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UCD Moves Further on Third Campus, Will WFC Follow?

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Late last week, Chancellor Linda Katehi announced that Steve Currall, Dean of the Graduate School of Management would be appointed as an adviser on UC Davis’ possible opening of a third campus, and as a catalyst between UC Davis and the Northern California business community.

Chancellor Katehi, according to UC Davis Dateline, “is exploring the idea of having a campus closer to the state capital in Sacramento as a way to enhance UC Davis’ contributions to and impact on public policy in areas such as food, health and the environment.”

“Effective Oct. 1, Steve will serve in the role of chancellor’s adviser and will act as a liaison with campus stakeholders and various external communities during the planning discussions about a possible third UC Davis campus,” the chancellor wrote in a letter to the campus community.

Mr. Currall will step down as dean, and the chancellor and Provost and Executive Vice Chancellor Ralph J. Hexter will appoint an interim dean as the Oct. 1 transition date draws closer.

Mr. Currall assumed the deanship in July 2009, coming to UC Davis from London, where he was a vice dean and faculty member with joint positions at University College London and the London Business School.

Looking back on Mr. Currall’s five years as GSM dean, Chancellor Katehi wrote: “The school has grown in both size and stature and I am deeply appreciative of Steve’s work and leadership to enhance the reputation and accomplishments of the school.”

Assemblymember Mariko Yamada released a statement on Monday, “Recent news of a possible ‘Third Campus’ for UC Davis has raised both great interest and concern, especially with regard to the location of the existing UC Davis World Food Center. Dean Steve Currall’s appointment and a stakeholder advisory body whose membership is in formation will help address both dynamics.”

“The concept of leveraging UC Davis’ proximity to the State Capitol is clearly worthy of exploration, and discussions around such a project must be thoughtful, inclusive and transparent,” the Assemblymember stated. “Because the existing World Food Center (WFC) and the Third Campus proposal may be associated in the future, I encourage all parties to consider regional impacts.  With multiple agricultural leaders, a rich farming heritage and community support, I am deeply committed to maintaining the WFC’s primary functions in Yolo County. I appreciate Chancellor Katehi’s invitation to provide input, and look forward to participating in the dialogue as the vision proceeds.”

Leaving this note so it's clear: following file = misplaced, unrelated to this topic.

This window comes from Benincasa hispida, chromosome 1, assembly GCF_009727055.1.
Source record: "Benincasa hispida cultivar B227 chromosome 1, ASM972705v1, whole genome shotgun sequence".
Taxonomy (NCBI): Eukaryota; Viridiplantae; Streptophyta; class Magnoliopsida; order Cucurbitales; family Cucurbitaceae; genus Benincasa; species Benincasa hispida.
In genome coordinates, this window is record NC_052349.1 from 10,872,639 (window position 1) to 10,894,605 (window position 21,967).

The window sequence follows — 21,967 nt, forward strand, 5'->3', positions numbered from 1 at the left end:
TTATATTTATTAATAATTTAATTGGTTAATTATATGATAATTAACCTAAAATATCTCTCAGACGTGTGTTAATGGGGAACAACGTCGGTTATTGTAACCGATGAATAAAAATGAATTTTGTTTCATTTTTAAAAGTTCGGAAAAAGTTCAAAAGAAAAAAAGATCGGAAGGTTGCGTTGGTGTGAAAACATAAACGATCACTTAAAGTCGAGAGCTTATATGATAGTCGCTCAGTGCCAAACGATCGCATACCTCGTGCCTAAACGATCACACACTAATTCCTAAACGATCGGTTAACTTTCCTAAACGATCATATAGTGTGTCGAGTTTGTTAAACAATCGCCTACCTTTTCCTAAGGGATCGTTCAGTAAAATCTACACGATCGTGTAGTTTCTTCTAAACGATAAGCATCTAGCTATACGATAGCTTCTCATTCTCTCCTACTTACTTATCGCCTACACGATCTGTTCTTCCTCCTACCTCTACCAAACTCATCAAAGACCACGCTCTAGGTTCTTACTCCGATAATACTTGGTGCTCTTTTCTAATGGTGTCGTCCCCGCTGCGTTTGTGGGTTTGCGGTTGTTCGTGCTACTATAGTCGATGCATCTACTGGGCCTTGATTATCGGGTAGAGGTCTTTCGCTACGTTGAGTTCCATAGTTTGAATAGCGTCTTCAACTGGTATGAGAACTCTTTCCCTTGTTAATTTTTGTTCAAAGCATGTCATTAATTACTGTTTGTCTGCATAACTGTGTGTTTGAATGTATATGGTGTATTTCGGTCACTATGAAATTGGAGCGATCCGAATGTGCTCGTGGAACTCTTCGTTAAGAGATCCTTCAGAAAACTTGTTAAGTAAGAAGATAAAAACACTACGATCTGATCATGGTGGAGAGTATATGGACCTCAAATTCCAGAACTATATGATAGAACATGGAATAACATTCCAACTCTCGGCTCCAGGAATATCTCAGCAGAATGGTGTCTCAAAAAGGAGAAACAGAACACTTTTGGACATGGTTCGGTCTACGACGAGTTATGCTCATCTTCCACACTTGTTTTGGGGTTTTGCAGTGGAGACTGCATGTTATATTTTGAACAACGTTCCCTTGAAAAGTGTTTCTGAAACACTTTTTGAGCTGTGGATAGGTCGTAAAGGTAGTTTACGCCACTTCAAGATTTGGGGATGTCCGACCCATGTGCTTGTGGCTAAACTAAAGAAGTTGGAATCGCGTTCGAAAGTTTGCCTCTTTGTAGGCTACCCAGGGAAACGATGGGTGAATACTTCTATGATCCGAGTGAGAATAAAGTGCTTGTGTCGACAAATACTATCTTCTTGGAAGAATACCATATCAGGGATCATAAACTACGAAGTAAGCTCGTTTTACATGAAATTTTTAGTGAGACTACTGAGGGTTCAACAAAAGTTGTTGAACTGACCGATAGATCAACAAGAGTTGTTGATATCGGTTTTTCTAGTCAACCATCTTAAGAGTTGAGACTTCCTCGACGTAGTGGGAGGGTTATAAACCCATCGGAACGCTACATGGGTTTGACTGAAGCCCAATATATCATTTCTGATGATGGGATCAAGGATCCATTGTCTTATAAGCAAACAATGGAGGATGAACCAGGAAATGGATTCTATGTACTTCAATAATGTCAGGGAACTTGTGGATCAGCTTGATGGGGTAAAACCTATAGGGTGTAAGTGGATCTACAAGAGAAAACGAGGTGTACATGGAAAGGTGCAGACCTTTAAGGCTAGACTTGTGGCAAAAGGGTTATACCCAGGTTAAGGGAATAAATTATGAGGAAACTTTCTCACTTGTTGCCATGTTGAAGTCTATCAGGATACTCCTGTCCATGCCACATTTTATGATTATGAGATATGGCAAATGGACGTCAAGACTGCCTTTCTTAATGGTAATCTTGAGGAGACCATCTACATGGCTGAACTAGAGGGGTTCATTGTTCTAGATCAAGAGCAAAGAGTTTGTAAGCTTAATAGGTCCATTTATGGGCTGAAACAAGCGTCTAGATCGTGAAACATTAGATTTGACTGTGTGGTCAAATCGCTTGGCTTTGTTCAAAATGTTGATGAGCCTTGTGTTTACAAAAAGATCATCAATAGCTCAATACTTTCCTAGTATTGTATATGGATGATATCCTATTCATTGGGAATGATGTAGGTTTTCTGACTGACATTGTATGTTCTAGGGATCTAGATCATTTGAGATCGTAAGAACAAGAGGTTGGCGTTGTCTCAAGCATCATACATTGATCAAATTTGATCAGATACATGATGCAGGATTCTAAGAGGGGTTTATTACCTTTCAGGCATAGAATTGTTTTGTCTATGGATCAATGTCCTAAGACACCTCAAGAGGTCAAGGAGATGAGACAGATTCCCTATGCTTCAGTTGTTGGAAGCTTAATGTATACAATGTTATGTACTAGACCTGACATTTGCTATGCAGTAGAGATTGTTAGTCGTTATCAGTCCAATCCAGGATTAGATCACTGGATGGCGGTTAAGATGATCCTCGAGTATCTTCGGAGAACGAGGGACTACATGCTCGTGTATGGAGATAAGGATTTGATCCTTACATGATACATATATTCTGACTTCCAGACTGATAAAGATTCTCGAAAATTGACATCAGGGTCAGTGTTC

Last month it leaked out that plans were in place to potentially put the World Food Center at the railyards in Sacramento.

The university backed away from that report, however, and a source told the Vanguard in May that there were no firm plans about the placement of the potentially $1 billion center and that faculty are balking at the notion of relocating to Sacramento.

The chancellor sent out a release which formally announced plans to create an advisory group of deans, faculty, staff and students to help UC Davis explore the academic program for a possible new campus in Sacramento.

According to the release, Chancellor Katehi first mentioned the idea of a third campus in her annual State of the Campus presentation to the Academic Senate in February. At that time, she said the campus would emphasize UC Davis’ commitment to education, research, clinical and policy aspirations with a focus on food, health and the environment.

“Because of our location, history and expertise, UC Davis is in a unique position to be an even greater positive source for California state government and policy than we have been in the past,” Chancellor Katehi said in a letter announcing her plans to create the advisory group to help crystallize the vision for a third campus.

“To take full advantage of that opportunity and raise the profile and reputation of the entire university, we have been thinking for some time about developing a third campus somewhere in Sacramento,” she wrote. “The time is now right to begin moving forward with this process.”

Mayor Joe Krovoza declined further comment on Monday, but back in May he issued a statement as well, noting, “The city of Davis looks forward to our continuing collaboration with UC Davis to support their increasing global prominence and resultant economic development.”

The mayor sees the proposed RFEI on a potential innovation park as a path forward for both the university and the city of Davis.

“With respect to the World Food Center, our Davis innovation park plan creates 450 acres of available land for companies and campus development,” the mayor said. “Davis is ideally suited to play a significant role for the growth of the food center. Our community is in a unique position to support the expansion of research on campus, and companies and visiting scholars that connect to campus research.”